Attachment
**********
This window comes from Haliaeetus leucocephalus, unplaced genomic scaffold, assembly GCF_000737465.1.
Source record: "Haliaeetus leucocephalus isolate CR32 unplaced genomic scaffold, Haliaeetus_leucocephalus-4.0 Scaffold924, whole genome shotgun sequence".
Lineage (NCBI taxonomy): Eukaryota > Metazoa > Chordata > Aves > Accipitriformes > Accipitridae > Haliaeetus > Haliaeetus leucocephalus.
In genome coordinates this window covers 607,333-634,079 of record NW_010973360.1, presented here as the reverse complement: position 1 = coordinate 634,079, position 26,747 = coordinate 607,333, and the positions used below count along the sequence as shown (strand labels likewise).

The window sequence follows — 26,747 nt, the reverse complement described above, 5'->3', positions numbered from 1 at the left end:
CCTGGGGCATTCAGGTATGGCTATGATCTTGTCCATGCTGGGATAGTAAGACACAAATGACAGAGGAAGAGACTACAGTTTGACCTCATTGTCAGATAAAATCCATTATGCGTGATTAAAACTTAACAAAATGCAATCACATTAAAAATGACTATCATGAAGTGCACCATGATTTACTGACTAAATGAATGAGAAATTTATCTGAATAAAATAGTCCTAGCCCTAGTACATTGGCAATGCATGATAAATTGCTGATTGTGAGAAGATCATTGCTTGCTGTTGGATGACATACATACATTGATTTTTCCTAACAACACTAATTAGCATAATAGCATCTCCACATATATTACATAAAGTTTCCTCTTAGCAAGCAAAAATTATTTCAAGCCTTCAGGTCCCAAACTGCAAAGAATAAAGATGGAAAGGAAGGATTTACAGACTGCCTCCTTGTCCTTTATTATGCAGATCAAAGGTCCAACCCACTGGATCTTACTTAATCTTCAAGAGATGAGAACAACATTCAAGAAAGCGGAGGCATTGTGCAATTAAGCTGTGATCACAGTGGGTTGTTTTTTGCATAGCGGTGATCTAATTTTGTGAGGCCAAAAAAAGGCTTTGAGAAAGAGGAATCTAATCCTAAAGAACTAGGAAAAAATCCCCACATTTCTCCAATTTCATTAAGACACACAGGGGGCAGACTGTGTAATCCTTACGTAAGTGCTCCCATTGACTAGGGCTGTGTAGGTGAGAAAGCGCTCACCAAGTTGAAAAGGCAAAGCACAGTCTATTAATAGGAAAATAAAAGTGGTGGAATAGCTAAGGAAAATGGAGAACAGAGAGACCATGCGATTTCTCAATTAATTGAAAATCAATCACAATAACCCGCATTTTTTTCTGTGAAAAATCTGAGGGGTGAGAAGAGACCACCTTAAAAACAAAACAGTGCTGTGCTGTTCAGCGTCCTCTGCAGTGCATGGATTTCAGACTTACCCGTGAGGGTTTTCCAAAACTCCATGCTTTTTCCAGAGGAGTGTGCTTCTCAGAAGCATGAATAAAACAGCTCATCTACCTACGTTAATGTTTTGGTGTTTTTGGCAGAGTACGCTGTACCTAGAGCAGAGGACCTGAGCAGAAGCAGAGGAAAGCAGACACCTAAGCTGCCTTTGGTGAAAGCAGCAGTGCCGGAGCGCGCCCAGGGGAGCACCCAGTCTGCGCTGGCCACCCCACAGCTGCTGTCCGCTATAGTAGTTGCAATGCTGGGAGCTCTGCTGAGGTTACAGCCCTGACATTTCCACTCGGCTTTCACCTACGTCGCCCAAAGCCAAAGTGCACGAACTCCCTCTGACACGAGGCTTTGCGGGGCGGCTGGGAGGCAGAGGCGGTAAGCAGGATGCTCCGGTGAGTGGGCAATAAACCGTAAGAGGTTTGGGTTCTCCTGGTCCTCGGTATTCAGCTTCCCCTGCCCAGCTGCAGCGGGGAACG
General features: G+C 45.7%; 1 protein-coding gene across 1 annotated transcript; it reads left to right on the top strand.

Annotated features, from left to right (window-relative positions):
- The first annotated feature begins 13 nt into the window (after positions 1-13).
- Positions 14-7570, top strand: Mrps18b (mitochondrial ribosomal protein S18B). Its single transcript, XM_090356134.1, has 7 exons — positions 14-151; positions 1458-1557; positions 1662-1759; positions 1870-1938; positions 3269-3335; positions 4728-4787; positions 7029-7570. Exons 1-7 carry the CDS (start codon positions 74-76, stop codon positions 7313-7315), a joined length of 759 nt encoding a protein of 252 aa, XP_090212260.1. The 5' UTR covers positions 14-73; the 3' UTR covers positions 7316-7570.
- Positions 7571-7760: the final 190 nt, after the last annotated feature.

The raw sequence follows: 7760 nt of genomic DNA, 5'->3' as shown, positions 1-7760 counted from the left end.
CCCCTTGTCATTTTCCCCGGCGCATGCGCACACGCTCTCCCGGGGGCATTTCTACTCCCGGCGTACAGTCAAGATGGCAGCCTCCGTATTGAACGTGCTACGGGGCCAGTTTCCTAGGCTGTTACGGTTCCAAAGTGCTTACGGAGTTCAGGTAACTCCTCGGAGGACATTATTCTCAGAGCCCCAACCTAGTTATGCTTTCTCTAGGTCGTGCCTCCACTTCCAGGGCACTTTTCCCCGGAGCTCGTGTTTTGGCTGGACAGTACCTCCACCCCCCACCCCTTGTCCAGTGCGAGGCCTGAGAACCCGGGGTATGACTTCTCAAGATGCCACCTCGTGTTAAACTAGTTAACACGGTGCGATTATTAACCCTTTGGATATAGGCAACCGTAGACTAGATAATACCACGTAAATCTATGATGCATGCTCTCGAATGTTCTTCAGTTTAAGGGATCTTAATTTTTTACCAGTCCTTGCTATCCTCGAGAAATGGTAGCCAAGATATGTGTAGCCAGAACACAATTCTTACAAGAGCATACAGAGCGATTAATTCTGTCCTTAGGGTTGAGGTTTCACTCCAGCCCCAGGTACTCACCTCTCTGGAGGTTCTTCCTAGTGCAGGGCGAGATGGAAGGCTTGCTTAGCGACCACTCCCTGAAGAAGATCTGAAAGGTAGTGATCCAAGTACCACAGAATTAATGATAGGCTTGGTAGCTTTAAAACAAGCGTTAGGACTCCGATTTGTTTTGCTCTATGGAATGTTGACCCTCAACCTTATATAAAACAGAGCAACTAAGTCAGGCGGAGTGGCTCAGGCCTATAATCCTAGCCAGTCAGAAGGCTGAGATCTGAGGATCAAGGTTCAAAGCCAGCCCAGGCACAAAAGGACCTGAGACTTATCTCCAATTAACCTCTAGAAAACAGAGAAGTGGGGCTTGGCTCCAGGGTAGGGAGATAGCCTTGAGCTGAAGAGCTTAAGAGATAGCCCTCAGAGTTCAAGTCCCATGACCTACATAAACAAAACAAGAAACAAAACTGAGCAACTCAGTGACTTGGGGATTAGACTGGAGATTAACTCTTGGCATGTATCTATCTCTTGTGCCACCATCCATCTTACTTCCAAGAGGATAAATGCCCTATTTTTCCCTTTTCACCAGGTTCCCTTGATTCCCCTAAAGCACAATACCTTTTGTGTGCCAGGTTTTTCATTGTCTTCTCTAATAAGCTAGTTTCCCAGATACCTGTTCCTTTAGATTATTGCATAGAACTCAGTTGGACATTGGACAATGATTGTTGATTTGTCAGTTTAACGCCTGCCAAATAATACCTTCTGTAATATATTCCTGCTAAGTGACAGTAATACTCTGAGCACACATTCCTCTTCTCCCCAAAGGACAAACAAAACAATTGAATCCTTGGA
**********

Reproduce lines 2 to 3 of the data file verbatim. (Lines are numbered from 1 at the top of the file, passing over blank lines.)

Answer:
Source record: "Haliaeetus leucocephalus isolate CR32 unplaced genomic scaffold, Haliaeetus_leucocephalus-4.0 Scaffold924, whole genome shotgun sequence".
Lineage (NCBI taxonomy): Eukaryota > Metazoa > Chordata > Aves > Accipitriformes > Accipitridae > Haliaeetus > Haliaeetus leucocephalus.